Those who pushed through these REAL ID provisions continue to say that loopholes exist in our immigration and asylum laws that are being exploited by terrorists. They claim these provisions will close them. In fact, they do nothing to improve national security and leave other big issues unresolved.
They want us to believe that its changes will keep terrorists from being granted asylum. But current immigration laws already bar persons engaged in terrorist activity from asylum. Before they receive asylum, all applicants must also undergo extensive security checks, covering all terrorist and criminal databases at the Department of Homeland Security, the FBI, and the CIA.
Asylum seekers will find no refuge. Battered women and victims of stalking will be forced to divulge their addresses in order to get driver's licenses, potentially endangering their lives. Many Americans will have other problems with their driver's license. All legal requirements, including labor laws, can now be waived to build a wall. For the first time since the Civil War, habeas corpus will be prohibited. The REAL ID provisions contain other broad and sweeping changes to laws that go to the core of our national identity.
Each year, countless refugees are forced to leave their countries, fleeing persecution. America has always been a haven for those desperate for such protection. At the very beginning of our history, the refugee Pilgrims seeking religious freedom landed on Plymouth Rock. Ever since, we have welcomed refugees, and it has made us a better Nation. Refugees represent the best of American values. They have stood alone, at great personal cost, against hostile governments for fundamental principles like freedom of speech and religion. We have a responsibility to examine our asylum policies carefully, to see that they are fair and just.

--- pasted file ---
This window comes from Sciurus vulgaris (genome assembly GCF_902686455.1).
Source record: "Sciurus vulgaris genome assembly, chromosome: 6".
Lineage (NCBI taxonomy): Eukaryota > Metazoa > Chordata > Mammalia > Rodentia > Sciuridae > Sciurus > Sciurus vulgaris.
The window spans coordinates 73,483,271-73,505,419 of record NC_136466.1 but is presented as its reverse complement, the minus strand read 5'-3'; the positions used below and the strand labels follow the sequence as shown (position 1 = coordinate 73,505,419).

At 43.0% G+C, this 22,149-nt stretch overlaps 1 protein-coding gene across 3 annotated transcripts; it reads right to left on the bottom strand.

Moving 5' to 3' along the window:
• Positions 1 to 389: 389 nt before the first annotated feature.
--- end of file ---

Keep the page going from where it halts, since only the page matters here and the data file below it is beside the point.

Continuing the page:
But, the REAL ID bill tramples this noble tradition and will be devastating for legitimate asylum-seekers fleeing persecution. It will make it more difficult for victims fleeing serious human rights abuses to obtain asylum and safety, and could easily lead to their return to their persecutors.
Another section of conference report contains a provision that would complete the U.S.-Mexico border fence in San Diego. But it goes much farther than that. It gives the Department of Homeland security unprecedented and unchecked authority to waive all legal requirements necessary to build such fences, not only in San Diego, but anywhere else along our 2,000 mile border with Mexico and our 4,000 mile border with Canada. Building such fences will cost hundreds of millions of dollars, and they still will not stop illegal immigration. What we need are safe and legal avenues for immigrants to come here and work, not more walls.
A major additional problem in the REAL ID provisions is that it could result in the deportation even of long-time legal permanent residents, for lawful speech or associations that occurred 20 years ago or more. It raises the burden of proof to nearly impossible levels in numerous cases.
A person who made a donation to a humanitarian organization involved in tsunami relief could be deported if the organization or any of its affiliates was ever involved in violence. The burden would be on the donor to prove by clear and convincing evidence that he knew nothing about any of these activities. The spouse and children of a legal permanent resident could also be deported too based on such an accusation, because of their relationship to the donor.
The provision could be applied retroactively, so that a permanent resident who had once supported the lawful, nonviolent work of the African National Congress in South Africa, Sinn Fein in Northern Ireland, the Northern Alliance in Afghanistan, or the Contras in Nicaragua would be deportable. It would be no defense to show that the only support was for lawful nonviolent activity. It would be no defense to show that the United States itself supported some of these groups.
The driver's license provisions do not make us safer either. Let me explain what these provisions really do. They repeal a section of the Intelligence Reform Act which sets up a process for States and the Federal Government to work together to establish Federal standards for driver's licenses and identification cards. Progress is already being made to implement these important measures, but this bill replaces them with highly problematic and burdensome requirements. The National Conference of State Legislatures says that these provisions are "unworkable, unproven, costly mandates that compel States to enforce Federal immigration policy rather than advance the paramount objective of making State-issued identity documents more secure and verifiable."
Indeed, it is a costly unfunded mandate on the States. The CBO estimate on the implementation of the driver's license provisions is $20 million over a 5-year period to reimburse States for complying with the legislation. But, that is not all; the provisions require States to participate in an interstate database that would share information at a cost of $80 million over 3 years.